Objective: To examine the association between exposure to endotoxins and lung cancer risk by conducting a systematic review and meta-analysis of epidemiologic studies of workers in the cotton textile and agricultural industries; industries known for high exposure levels of endotoxins.
Methods: Risk estimates were extracted from studies published before 2009 that met predefined quality criteria, including 8 cohort, 1 case-cohort, and 2 case-control studies of cotton textile industry workers, and 15 cohort and 2 case-control studies of agricultural workers. Summary risk estimates were calculated using random effects meta-analyses. Potential sources of heterogeneity were explored through subgroup analyses.
Results: The summary risk of lung cancer was 0.72 (95% CI, 0.57-0.90) for textile workers and 0.62 (0.52-0.75) for agricultural workers. The relative risk of lung cancer was below 1.0 for most subgroups defined according to sex, study design, outcome, smoking adjustment, and geographic area. Two studies provided quantitative estimates of endotoxin exposure and both studies tended to support a dose-dependent protective effect of endotoxins on lung cancer risk.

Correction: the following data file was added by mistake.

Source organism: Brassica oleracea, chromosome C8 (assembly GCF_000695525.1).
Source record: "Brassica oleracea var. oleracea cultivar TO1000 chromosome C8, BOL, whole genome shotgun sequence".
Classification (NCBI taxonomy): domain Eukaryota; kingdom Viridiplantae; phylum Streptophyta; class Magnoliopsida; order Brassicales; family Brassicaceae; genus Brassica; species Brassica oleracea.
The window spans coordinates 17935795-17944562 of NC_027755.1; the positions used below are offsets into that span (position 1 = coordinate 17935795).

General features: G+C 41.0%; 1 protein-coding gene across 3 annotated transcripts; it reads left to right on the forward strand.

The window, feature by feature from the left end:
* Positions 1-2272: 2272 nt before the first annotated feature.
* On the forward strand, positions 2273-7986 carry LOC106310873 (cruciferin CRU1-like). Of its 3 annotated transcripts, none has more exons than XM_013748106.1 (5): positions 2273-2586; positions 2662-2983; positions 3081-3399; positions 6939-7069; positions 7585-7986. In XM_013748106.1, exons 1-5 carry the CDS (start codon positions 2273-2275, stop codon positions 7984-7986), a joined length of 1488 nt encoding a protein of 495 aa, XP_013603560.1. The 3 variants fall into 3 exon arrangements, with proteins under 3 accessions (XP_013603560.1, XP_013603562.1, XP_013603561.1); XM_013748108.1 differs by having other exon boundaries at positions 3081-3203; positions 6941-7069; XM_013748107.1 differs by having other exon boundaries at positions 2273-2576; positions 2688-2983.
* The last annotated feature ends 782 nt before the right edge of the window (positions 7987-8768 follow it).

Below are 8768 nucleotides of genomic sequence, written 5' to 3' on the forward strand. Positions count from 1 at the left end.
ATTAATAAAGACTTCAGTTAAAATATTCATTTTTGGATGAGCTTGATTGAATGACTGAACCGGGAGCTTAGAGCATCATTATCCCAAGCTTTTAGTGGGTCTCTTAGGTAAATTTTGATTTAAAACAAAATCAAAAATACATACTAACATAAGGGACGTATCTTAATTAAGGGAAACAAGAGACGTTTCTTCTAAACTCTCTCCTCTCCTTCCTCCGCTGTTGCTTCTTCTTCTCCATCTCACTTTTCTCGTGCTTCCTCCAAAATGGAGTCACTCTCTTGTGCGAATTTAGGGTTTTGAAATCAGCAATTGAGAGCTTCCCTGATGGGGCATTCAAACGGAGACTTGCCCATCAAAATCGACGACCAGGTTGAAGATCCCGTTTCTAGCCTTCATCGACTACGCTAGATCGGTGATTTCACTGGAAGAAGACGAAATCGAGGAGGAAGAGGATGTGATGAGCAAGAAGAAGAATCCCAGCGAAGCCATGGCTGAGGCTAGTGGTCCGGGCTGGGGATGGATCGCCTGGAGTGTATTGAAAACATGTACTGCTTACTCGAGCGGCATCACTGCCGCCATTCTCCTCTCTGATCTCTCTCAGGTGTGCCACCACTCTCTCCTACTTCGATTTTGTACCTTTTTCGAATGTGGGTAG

Conclusion: Despite several limitations, this meta-analysis based on high-quality studies adds weight to the hypothesis that occupational exposure to endotoxin in cotton textile production and agriculture is protective against lung cancer.